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Thrombocytopenia as a Laboratory Sign and Complication of Gram-Negative Bacteremic Infection

Arch Intern Med. 1966;117(1):113-124. doi:10.1001/archinte.1966.03870070127020.
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THE PURPOSE of this report is to present data on six cases of infection with gram-negative bacteria in which platelet counts and white blood cell and differential counts of peripheral blood were followed frequently throughout the hospital course and afterwards when possible. These data suggest that thrombocytopenia has not received sufficient emphasis as a sign and possible complication of infection with gram-negative bacteria.1,2

Not only was thrombocytopenia a good index of continuing sepsis in these cases, but it also often persisted after an initial granulocytopenic phase had progressed to granulocytosis, sometimes of marked degree. Thus, in our experience, divergence of the granulocyte and platelet count has sometimes suggested gram-negative bacteremic infection. In one case, 51Cr platelet lifespan studies were done during uncontrolled sepsis as well as during the recovery phase. These studies suggested that peripheral platelet destruction may account for the observed thrombocytopenia.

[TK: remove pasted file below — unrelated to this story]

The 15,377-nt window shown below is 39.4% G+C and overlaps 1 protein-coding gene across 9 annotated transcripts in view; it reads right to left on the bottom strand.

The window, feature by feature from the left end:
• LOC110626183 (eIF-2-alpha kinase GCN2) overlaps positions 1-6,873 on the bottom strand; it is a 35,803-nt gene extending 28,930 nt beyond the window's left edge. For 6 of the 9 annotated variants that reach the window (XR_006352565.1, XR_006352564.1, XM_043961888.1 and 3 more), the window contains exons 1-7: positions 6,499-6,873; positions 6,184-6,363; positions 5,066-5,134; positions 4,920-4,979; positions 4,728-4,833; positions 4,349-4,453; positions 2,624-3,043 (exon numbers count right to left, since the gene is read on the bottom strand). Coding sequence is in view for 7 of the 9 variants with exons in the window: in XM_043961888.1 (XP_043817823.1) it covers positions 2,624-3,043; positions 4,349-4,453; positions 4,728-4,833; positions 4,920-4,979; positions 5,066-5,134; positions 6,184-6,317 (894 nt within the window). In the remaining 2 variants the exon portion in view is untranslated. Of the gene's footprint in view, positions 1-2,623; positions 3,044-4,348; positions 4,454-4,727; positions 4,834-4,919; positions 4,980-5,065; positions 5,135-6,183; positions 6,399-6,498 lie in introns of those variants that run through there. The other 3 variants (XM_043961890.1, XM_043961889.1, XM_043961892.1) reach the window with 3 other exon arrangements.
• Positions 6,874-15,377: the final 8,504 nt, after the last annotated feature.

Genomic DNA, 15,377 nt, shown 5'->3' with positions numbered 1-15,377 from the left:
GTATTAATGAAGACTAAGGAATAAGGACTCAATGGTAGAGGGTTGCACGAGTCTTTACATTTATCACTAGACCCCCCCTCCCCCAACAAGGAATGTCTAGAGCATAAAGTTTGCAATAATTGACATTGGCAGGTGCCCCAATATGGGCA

Materials and Methods  The


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